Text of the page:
54-year-old businessman sought by India fails to convince Dubai Appeal Court to reject extradition
Dubai: A Dubai court has agreed to extradite a British citizen to India where he is wanted for alleged commercial fraud, bribery and money laundering as part of investigations into a multi-million dollar helicopter purchase deal.
The Dubai Appeal Court approved a request by Indian authorities to extradite Christian James Michel, a 54-year-old British businessman, who has pleaded not guilty and refuted all the charges levelled against him in the extradition papers.
On September 2, presiding judge Eisa Al Sharif of the Dubai Appeal Court approved the extradition request after deciding that it is permissible to do so based on the Criminal Extradition Accord signed between the UAE and India.
Michel was out on bail when the ruling came out and it was not immediately clear if he was in custody. The court’s decision remains subject to appeal before the Cassation Court.
How it started
In February 2017, Indian authorities lodged an extradition request for Michel. He was subsequently arrested by Dubai Police and handed over to the Dubai Public Prosecution.
The case first came up for hearing in the Dubai court in July. Michel pleaded not guilty and refuted the accusations against him when questioned by Dubai prosecutors.
He is also believed to have argued before Dubai prosecutors that he was previously questioned over the same charges concerning a dodgy helicopters deal by Italian judicial authorities who acquitted him.
Released on bail
Senior prosecution sources told Gulf News that Michel also told Dubai prosecutors that the same case (involving the same charges) was dismissed against him by Italian prosecutors.
“Michel was later released on bail pending further papers that were requested from the Indian authorities for the extradition request. When three months passed and the requested papers weren’t received, prosecutors dismissed the extradition request and cancelled the arrest warrant against the suspect. Later, the requested papers were received through the justice ministry … the suspect was apprehended again and remained in custody over the same charges that he denied,” a source said.
As part of the Criminal Procedures Law, the extradition request was referred to the Dubai Appeal Court where Michel again pleaded not guilty.
The Briton and his lawyer asked the appellate court to reject the extradition request claiming that it was filed based on political motives.
Michel contended that he had been previously acquitted of all the alleged accusations mentioned in the extradition request and asked the bench of judges to dismiss the request due to time lapse.
The suspect and his lawyer also asked the appellate court to dismiss the request citing unusual conditions and lack of guarantees that he would be treated justly and humanely.
The appellate court studied the papers and documents submitted by Michel and his legal team and decided that they were insufficient to reject the extradition request.
Why India wants custody
The Indian government wants Michel’s custody in connection with a case dubbed by the Indian media as ‘Agusta-Westland helicopter bribery case’ involving the purchase of 12 helicopters worth around $638 million (Dh2.34 billion).
Indian authorities have named Michel as an alleged middleman who routed bribes allegedly paid by Anglo-Italian company AgustaWestland to Indian politicians and officials in 2010.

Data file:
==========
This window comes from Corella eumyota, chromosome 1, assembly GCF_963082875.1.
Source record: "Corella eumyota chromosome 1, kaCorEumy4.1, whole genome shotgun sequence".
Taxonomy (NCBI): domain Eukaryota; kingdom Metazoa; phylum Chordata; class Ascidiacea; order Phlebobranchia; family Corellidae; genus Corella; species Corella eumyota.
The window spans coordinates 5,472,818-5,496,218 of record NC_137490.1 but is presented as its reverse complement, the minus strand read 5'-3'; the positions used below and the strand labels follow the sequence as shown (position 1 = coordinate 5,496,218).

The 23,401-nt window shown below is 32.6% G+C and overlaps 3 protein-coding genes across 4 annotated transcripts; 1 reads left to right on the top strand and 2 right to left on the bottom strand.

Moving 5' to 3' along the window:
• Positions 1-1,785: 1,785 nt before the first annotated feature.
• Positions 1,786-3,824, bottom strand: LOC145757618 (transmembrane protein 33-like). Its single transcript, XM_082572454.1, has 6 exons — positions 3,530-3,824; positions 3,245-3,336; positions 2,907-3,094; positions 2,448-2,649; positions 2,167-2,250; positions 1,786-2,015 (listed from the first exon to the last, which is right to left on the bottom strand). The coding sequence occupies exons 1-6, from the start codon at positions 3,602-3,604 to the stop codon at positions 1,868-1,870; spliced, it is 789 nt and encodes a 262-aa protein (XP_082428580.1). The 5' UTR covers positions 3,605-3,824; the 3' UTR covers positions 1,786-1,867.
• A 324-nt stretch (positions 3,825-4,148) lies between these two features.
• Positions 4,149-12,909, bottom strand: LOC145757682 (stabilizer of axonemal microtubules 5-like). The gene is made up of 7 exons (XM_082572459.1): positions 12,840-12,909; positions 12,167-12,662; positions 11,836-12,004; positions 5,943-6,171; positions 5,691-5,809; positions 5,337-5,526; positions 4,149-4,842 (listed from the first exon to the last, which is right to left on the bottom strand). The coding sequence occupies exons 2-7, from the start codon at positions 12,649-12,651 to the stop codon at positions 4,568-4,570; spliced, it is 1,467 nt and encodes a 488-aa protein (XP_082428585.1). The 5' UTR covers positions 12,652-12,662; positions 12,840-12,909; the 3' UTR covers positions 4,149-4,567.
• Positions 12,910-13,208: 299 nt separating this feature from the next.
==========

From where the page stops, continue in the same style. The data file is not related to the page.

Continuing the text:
Michel has been accused of receiving ₣30 million (Dh128.79 million) in kickbacks to act as a middleman, a charge denied by him.
Indian officials have also named India’s former air force chief S.P. Tyagi and his cousins in the case.
Tyagi was arrested earlier and released on bail by a New Delhi court on September 12. Besides Michel, Indian officials had issued warrants against two other Italian middlemen Carlo Gerosa and Guido Hashke.
The helicopter deal was cancelled by the Indian government in January 2014.
What is the AgustaWestland case?
The AgustaWestland case involves a 2010 contract signed by the Indian government for the purchase of 12 luxury helicopters for use by top leaders, including the president, prime minister and former prime ministers. In 2014, the government scrapped the contract amid allegations that the supplier AgustaWestland, whose parent company Finmeccanica ran into allegations of bribe-giving in Italy, had paid kickbacks in India.
Allegations against top politician
In this big defence kickback controversy, the role of then prime minister Manmohan Singh, then defence minister A.K. Antony, United Progressive Alliance chairperson Sonia Gandhi has been questioned.
Who is Christian Michel?
Christian Michel is a British businessman accused of being a middleman in the $638 million AgustaWestland VVIP chopper deal.
– Michel is one of the three middlemen being probed in the case, besides Guido Haschke and Carlo Gerosa, by the Enforcement Directorate and the Central Bureau of Investigation.
– They were accused of infuencing Indian officials into reducing the service ceiling of the helicopters from 6,000 metres to 4,500 metres in 2005, making AgustaWestland eligible to supply the helicopters.
– Both the agencies had notified an Interpol red corner notice against Michel after the court issued a non-bailable warrant against him.
– In July this year, Michel’s lawyer said he was being pressured by Indian agencies to frame Congress leader Sonia Gandhi.
The CBI, however, refuted the allegation and said its team had not examined him in the UAE at all.
Former Air Force Chief under scanner
Former Indian Air Force chief S.P. Tyagi, 72, was arrested in 2016 over allegations that he accepted bribes to tailor specifications at the instance of his cousins. He became the first ever military chief – former or current – to be arrested. After securing bail, he was facing investigation at home.